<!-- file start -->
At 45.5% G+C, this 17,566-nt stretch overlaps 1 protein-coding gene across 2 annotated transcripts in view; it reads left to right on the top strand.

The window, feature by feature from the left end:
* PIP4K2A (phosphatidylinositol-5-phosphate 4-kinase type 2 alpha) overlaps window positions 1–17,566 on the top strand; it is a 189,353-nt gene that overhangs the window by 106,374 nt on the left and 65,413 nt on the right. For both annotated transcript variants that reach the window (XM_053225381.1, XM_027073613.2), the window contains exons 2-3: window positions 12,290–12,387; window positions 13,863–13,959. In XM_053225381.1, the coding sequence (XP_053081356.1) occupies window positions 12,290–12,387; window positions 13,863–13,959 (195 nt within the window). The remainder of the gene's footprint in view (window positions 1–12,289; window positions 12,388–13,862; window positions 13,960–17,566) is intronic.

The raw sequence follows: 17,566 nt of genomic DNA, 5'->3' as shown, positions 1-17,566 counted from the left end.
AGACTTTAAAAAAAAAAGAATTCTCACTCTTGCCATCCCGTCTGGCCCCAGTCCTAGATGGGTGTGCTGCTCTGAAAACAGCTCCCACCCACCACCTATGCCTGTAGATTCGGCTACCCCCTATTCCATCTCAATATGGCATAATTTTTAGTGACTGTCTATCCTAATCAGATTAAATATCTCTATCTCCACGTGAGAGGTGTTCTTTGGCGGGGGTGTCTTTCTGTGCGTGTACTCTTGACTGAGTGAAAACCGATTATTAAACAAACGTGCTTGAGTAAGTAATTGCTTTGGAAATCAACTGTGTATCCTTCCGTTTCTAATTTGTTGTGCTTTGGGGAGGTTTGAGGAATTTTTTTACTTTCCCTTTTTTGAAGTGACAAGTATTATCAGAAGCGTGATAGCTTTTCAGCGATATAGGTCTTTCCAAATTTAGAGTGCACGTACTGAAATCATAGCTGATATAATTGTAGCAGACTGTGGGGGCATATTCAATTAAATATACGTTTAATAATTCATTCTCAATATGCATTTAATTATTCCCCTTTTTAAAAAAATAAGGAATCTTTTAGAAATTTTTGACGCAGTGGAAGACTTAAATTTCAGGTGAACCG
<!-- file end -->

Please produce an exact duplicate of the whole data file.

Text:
At 45.5% G+C, this 17,566-nt stretch overlaps 1 protein-coding gene across 2 annotated transcripts in view; it reads left to right on the top strand.

The window, feature by feature from the left end:
* PIP4K2A (phosphatidylinositol-5-phosphate 4-kinase type 2 alpha) overlaps window positions 1–17,566 on the top strand; it is a 189,353-nt gene that overhangs the window by 106,374 nt on the left and 65,413 nt on the right. For both annotated transcript variants that reach the window (XM_053225381.1, XM_027073613.2), the window contains exons 2-3: window positions 12,290–12,387; window positions 13,863–13,959. In XM_053225381.1, the coding sequence (XP_053081356.1) occupies window positions 12,290–12,387; window positions 13,863–13,959 (195 nt within the window). The remainder of the gene's footprint in view (window positions 1–12,289; window positions 12,388–13,862; window positions 13,960–17,566) is intronic.

The raw sequence follows: 17,566 nt of genomic DNA, 5'->3' as shown, positions 1-17,566 counted from the left end.
AGACTTTAAAAAAAAAAGAATTCTCACTCTTGCCATCCCGTCTGGCCCCAGTCCTAGATGGGTGTGCTGCTCTGAAAACAGCTCCCACCCACCACCTATGCCTGTAGATTCGGCTACCCCCTATTCCATCTCAATATGGCATAATTTTTAGTGACTGTCTATCCTAATCAGATTAAATATCTCTATCTCCACGTGAGAGGTGTTCTTTGGCGGGGGTGTCTTTCTGTGCGTGTACTCTTGACTGAGTGAAAACCGATTATTAAACAAACGTGCTTGAGTAAGTAATTGCTTTGGAAATCAACTGTGTATCCTTCCGTTTCTAATTTGTTGTGCTTTGGGGAGGTTTGAGGAATTTTTTTACTTTCCCTTTTTTGAAGTGACAAGTATTATCAGAAGCGTGATAGCTTTTCAGCGATATAGGTCTTTCCAAATTTAGAGTGCACGTACTGAAATCATAGCTGATATAATTGTAGCAGACTGTGGGGGCATATTCAATTAAATATACGTTTAATAATTCATTCTCAATATGCATTTAATTATTCCCCTTTTTAAAAAAATAAGGAATCTTTTAGAAATTTTTGACGCAGTGGAAGACTTAAATTTCAGGTGAACCG